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1. The Calabash Project
703TM -NFS
704TM: -NFS
706TM - NFS
708 -NFS
C 07270
C 14262
C 54611
C 63230
Folding your Pocketmod
Other News
Pipe 10: NOV06 -SOLD-
Pipe 11: DEC06 -NFS
Pipe 12: DEC06
Pipe 4: OCT06 -SOLD-
Pipe 5: NOV06 -SOLD-
Pipe 6: NOV06 -NFS
Pipe 7: NOV06 -SOLD-
Pipe 8: NOV06 -NFS
Pipe 9: NOV06 -SOLD-
Buy TM Pipes etc.
TM Pipes, The Shop
Thos. Martin
Shaping The Stummels
Thursday, 26 October 2006
Pipe 4: Hole Issues
Now Playing: Cards vs. Detroit Game 4 of the Fall Classic
Topic: Pipe 4: OCT06 -SOLD-

A note on pipe three which you can see at a study in pipemaking, I mentioned that I had no briar, so I made it of Ash. I could only find one other mention of ash pipe on the internet and the maker wrote that it imposed an off flavor to his tobacco. He believe that was due to ash smelling bad when burned. So, I experimented and burned some. It smelled like marijuana, and I wasn't put off by this at all. Although I don't smoke pot, it seemed a natural smell for a pipe.

After smoking the first bowl, before cake was even formed, I detected little or no discernable "off" flavors being imparted to a burley I had beensmoking all week long out of briar. So, just tonight I smelled the ash bowl and it smelled almost exactly like pot! Now I'm starting to wonder about that "Burley" of mine and the sudden urges to for Doritos. Anyway, now about Pipe 4.

Pipe 4 is being carved from found briar; that is to say, I don't know I had it (which is why I carved Pipe 3 of Ash.) I'm owl, going for a sort of acorn shape for the bowl and am keeping it small. In this pic you'll see where the tobacco hole intersects with the top edge of the air hole. I haven't finished drilling it deep enough yet, but before I went too far, I have asked the opinion of a Danish pipemaker who has agreed to correspond if I:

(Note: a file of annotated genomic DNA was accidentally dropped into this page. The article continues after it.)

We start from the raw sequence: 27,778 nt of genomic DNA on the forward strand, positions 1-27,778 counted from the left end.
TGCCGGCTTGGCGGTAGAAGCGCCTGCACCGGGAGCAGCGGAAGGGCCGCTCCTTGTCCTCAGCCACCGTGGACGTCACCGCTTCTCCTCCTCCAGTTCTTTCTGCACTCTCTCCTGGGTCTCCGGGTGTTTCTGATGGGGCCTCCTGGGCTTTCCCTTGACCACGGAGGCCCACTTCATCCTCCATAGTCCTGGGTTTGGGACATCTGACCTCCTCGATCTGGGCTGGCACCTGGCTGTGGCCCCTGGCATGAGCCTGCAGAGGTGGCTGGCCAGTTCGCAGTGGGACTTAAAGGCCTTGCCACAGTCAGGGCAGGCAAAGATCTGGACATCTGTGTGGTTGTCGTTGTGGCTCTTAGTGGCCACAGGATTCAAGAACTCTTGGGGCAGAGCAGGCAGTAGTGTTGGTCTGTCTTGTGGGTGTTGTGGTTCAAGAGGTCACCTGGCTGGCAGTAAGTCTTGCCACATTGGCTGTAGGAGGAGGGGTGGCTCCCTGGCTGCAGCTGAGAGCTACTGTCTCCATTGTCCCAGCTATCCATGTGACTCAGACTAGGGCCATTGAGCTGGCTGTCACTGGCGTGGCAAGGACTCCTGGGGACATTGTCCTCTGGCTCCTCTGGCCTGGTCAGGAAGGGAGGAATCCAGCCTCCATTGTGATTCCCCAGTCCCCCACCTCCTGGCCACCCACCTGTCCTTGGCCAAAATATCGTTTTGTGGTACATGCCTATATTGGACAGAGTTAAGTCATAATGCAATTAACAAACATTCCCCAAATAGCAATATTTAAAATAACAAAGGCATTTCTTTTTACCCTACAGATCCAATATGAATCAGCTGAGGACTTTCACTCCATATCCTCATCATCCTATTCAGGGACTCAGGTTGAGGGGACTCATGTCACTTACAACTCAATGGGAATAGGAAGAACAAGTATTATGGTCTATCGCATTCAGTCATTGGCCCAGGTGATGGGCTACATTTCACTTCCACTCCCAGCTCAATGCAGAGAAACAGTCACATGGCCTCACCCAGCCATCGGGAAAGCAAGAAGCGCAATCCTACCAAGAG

• Ask SPECIFIC questions
  • Work diligently in my basement for a good 5 years.
  • and, consider a one-year apprenticeship.

Also notice in the second pic of this pipe-in process, that the shoulder on the end of the shank is slightly discolored. This is where I propose to remove some wood to better match the shoulder of the stem. Again, I queired Denmark for his general opinion... how best to make this "joint."

I notice in Pimo's Guide to Pipe Crafting at Home (PGPCH) that they have all sorts of jigs, for all aspects of the process. I did in fact use their adjustable tenon turning tool for the stummel but alas, having no money, I am retro fitting anorphan stem for this pipe. This is actually more difficult (for me) than starting from scratch. (I think)

I also asked Denmark about how to incorporate the lathe into the process. PGPCH has a chapter on that too. I'll need to better study the Pimo guide BEFORE botheringanyone. Lesson learned. Thanks for reading. I spent far too much time setting up this blog, and the only time today spent in the shop was taking the two pics. Thank you for reading "Shaping The Stummels."

Waxing Briar,



Posted by thos.martin at 9:56 PM EDT
Updated: Friday, 27 October 2006 8:10 PM EDT

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